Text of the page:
Maria Sklodowska was born on the 7th November 1867 in Warsaw, to parents; Ladislas and Bronsitwa, who were both teachers. Disaster struck the family when she was eleven, her mother Bronsitwa died from tuberculosis.
Marie worked as a tutor and governess, and studied physics, chemistry and maths alongside her job. In 1891 she moved to Paris to study at the Sorbonne.
In 1893, she had attained her master’s degree in Physics, and Mathematics in 1894, and received a commission to study steel and their magnetic properties.
She shared a lab with French Physicist Pierre Curie, their work complimented each other, and they married.
Marie Curie became fascinated by Henri Becquerel, and his work with uranium in relation to X-Rays by Wilhelm Roentgen. Curie started experiments herself with uranium, taking Becquerel’s thoughts a stage further. She discovered rays from uranium, always remained constant, based on the element’s atomic structure. So the word radioactivity was born to describe the phenomena.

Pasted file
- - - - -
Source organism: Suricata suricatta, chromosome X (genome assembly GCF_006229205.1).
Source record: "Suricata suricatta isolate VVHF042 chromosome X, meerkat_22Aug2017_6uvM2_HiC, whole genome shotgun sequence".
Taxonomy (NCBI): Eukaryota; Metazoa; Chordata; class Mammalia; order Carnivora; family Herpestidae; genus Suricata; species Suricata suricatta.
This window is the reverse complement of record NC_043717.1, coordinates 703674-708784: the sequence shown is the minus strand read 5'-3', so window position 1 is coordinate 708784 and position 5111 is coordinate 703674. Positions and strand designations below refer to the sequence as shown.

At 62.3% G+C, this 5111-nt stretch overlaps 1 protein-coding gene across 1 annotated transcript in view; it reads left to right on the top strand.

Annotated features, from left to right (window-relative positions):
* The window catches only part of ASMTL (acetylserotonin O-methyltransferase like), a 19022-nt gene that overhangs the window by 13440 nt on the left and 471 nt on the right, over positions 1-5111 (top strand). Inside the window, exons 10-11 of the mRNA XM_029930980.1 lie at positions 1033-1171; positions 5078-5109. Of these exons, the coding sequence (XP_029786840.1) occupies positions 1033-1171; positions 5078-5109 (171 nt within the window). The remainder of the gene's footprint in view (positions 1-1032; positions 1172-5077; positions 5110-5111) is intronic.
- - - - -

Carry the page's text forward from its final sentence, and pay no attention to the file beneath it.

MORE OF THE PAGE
In 1898, with the assistance of her husband, Marie and Pierre Curie had discovered a radioactive element: Polonium along with that of Radium. In 1902, they announced they had produced a decigram of radium.
In 1903 Marie Curie won the Nobel Prize for her work in Physics, along with her husband Pierre and Henri Becquerel for studies in the field of radioactivity.
In 1906 Pierre Curie died in Paris. Despite her grief, she continued his works alongside her own, becoming a Professor at the Sorbonne.
In 1911, Marie Curie won her second Nobel Prize for her works in the field of Chemistry.
At the outbreak of World War One, she championed the use of her portable X-Ray machines for use in the field.
On the 4th July 1934, Marie Curie died at the Sancellemoz Sanatorium in Passy, France from aplastic anemia, caused by prolonged exposure to radium.
Marie Curie made many scientific discoveries in her lifetime, which would benefit man’s future development.
In 1995, Marie and Pierre Curie were interred in the Pantheon in Paris, reserved for France’s greatest minds.
Marie and Pierre achievements continued with their daughter Irene Joliot-Curie born in 1897, who won a Nobel Prize for her work in the field of Chemistry, and shared the honour with husband Frederick Joliot on the study of Synthesis of Radioactive Elements.